The Fields Medal was first awarded in 1936, and every four years it is delivered to a maximum of four mathematicians aged under 40 with outstanding achievement in the area. In total, 52 mathematicians have already received the award, which is often described as the Nobel Prize of Mathematics.
Avila's career began early. According to the Brazilian Academy of Sciences website, he won a gold medal at the International Mathematical Olympiad in Canada at age 16, outperforming 411 participants from 72 countries.
Since then, he began attending postgraduate classes at Brazil's Pure and Applied Mathematics Institute (IMPA), in Rio de Janeiro, where he took his master's degree parallel to his high school and doctorate studies.
At 19, Avila was already working on his doctoral thesis on Dynamical Systems Theory, which he completed in 2001 and set out for a postdoctoral fellow in France. Between 2003 and 2008, he held a permanent position at the National Center for Scientific Research (CNRS) in Paris. And in 2008, he became the youngest mathematician to become a senior researcher at CNRS. Today, he divides his time between CNRS activities and a career at IMPA.
His main scientific works are related to the field of renormalization, a theory which played a key role in particle physics and led to Richard Feynman's Nobel Prize award in Physics in 1965, and in Statistical Physics, where Kenneth Wilson was awarded the 1982 Nobel Prize.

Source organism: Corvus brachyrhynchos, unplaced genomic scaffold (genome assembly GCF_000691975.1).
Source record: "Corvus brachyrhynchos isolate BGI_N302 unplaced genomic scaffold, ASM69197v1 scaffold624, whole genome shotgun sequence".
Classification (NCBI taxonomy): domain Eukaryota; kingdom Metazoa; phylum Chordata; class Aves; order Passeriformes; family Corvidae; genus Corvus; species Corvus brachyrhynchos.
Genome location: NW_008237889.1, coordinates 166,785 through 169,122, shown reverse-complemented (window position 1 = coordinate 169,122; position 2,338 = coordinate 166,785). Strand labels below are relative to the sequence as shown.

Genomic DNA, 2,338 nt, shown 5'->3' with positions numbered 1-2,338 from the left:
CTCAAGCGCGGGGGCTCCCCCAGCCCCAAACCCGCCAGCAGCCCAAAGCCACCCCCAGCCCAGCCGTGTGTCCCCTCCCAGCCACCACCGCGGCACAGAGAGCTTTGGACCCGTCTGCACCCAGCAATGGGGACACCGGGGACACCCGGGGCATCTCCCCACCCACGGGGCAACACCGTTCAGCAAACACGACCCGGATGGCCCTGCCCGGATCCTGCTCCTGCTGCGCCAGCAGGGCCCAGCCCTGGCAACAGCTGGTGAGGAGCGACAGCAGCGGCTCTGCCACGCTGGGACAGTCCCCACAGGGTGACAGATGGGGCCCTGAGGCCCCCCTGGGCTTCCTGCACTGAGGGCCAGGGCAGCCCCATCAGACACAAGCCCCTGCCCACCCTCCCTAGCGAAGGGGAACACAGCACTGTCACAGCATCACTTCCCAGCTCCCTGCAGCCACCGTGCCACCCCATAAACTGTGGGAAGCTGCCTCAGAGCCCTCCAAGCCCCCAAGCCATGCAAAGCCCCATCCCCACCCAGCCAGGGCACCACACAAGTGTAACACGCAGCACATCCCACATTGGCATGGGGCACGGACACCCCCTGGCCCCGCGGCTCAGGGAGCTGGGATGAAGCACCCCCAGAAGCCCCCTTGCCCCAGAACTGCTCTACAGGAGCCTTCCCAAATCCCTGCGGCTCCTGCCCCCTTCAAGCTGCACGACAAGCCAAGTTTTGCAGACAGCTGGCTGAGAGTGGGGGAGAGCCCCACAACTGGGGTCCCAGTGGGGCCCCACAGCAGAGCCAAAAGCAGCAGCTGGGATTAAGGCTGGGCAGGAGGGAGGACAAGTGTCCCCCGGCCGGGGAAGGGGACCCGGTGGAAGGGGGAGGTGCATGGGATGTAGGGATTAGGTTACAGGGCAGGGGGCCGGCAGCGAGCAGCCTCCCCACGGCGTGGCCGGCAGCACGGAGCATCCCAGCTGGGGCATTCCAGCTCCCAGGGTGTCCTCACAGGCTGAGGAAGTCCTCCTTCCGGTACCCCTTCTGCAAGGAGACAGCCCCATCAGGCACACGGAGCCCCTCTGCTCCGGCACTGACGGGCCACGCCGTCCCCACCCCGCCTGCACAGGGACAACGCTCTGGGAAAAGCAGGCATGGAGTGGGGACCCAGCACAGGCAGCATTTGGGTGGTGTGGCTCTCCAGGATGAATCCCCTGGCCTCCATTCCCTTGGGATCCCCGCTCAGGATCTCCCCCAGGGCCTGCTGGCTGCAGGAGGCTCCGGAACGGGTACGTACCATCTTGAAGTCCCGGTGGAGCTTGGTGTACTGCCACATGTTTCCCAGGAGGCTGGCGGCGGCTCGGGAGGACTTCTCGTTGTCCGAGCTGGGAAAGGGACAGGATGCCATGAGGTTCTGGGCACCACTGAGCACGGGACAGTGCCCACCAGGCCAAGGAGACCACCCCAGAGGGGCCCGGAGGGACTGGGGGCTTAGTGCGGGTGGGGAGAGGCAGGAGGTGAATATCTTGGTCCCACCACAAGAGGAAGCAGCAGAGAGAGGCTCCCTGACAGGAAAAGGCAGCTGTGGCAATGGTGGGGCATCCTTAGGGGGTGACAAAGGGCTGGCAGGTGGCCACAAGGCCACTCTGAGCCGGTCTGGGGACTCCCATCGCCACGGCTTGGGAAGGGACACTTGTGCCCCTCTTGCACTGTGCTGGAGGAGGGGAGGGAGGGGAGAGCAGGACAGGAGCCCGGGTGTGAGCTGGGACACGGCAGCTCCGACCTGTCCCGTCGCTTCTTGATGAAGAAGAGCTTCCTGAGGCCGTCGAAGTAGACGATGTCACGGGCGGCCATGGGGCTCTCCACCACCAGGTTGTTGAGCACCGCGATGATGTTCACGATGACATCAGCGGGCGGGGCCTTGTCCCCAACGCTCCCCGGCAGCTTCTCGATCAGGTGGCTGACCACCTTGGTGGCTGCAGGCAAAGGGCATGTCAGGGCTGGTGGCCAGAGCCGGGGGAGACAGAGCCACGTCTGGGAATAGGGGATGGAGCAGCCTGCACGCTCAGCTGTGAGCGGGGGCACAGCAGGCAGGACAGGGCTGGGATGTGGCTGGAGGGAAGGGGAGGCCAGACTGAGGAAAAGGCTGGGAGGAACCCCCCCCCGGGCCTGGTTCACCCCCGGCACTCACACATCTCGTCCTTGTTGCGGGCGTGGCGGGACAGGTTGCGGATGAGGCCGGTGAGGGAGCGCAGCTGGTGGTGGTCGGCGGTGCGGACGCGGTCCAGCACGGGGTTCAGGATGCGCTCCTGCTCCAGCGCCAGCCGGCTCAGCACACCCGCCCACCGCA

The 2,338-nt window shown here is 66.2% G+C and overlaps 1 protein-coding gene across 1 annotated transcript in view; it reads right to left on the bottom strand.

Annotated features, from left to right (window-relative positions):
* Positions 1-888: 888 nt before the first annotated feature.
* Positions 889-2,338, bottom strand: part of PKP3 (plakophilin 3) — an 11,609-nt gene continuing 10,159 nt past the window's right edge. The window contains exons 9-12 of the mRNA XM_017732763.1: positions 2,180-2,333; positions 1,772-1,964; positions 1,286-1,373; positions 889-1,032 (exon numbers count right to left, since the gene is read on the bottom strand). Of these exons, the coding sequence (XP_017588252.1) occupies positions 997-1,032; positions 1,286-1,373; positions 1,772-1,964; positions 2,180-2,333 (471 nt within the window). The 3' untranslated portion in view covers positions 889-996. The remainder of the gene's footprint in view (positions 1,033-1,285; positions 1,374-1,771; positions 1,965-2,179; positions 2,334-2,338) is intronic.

Besides Avila, the other 2014 medallists are the Canadian-American Manjul Bhargava, Princeton University; Austrian Martin Hairer, University of Warwick; and Iranian Maryam Mirzakhani, Stanford University.
Other Brazilians will also feature at ICM. This will be the first time that four mathematicians from IMPA, including Avila himself, will participate as speakers. Approximately 4,500 researchers from hundreds of countries will attend the congress, which shares the latest advancements in the area.
Through her personal Twitter account, President Dilma Rousseff congratulated the researcher on the achievement, saying that this world recognition is a pride for Brazilian science and Brazil.
"Avila was chosen, among other reasons, for his work in the area of dynamical systems, a.k.a. the chaos theory, which is designed to describe and predict the way in which all systems that change over time evolve," Rousseff wrote.